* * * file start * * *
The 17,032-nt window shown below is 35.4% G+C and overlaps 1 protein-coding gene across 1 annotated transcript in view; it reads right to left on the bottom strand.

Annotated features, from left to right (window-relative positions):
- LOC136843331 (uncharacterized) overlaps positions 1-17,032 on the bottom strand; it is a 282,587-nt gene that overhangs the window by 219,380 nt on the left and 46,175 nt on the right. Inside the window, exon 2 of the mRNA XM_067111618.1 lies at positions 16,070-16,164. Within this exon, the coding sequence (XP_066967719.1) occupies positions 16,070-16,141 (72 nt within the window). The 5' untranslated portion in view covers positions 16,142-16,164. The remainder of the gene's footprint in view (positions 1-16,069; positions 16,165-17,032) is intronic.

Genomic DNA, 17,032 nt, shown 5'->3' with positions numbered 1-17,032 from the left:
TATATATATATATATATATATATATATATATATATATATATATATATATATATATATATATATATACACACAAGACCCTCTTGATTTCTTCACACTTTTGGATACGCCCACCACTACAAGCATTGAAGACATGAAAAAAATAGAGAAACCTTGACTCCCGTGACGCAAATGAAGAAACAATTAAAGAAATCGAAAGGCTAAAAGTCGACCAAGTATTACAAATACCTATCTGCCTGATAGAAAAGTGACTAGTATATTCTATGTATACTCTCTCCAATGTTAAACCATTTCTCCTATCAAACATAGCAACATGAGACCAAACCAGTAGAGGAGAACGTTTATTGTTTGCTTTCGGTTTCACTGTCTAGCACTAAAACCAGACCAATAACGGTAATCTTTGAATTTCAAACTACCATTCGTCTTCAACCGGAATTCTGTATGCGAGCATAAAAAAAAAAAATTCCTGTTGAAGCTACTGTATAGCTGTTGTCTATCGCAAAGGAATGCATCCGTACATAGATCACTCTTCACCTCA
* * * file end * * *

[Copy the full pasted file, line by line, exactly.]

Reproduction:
The 17,032-nt window shown below is 35.4% G+C and overlaps 1 protein-coding gene across 1 annotated transcript in view; it reads right to left on the bottom strand.

Annotated features, from left to right (window-relative positions):
- LOC136843331 (uncharacterized) overlaps positions 1-17,032 on the bottom strand; it is a 282,587-nt gene that overhangs the window by 219,380 nt on the left and 46,175 nt on the right. Inside the window, exon 2 of the mRNA XM_067111618.1 lies at positions 16,070-16,164. Within this exon, the coding sequence (XP_066967719.1) occupies positions 16,070-16,141 (72 nt within the window). The 5' untranslated portion in view covers positions 16,142-16,164. The remainder of the gene's footprint in view (positions 1-16,069; positions 16,165-17,032) is intronic.

Genomic DNA, 17,032 nt, shown 5'->3' with positions numbered 1-17,032 from the left:
TATATATATATATATATATATATATATATATATATATATATATATATATATATATATATATATATACACACAAGACCCTCTTGATTTCTTCACACTTTTGGATACGCCCACCACTACAAGCATTGAAGACATGAAAAAAATAGAGAAACCTTGACTCCCGTGACGCAAATGAAGAAACAATTAAAGAAATCGAAAGGCTAAAAGTCGACCAAGTATTACAAATACCTATCTGCCTGATAGAAAAGTGACTAGTATATTCTATGTATACTCTCTCCAATGTTAAACCATTTCTCCTATCAAACATAGCAACATGAGACCAAACCAGTAGAGGAGAACGTTTATTGTTTGCTTTCGGTTTCACTGTCTAGCACTAAAACCAGACCAATAACGGTAATCTTTGAATTTCAAACTACCATTCGTCTTCAACCGGAATTCTGTATGCGAGCATAAAAAAAAAAAATTCCTGTTGAAGCTACTGTATAGCTGTTGTCTATCGCAAAGGAATGCATCCGTACATAGATCACTCTTCACCTCA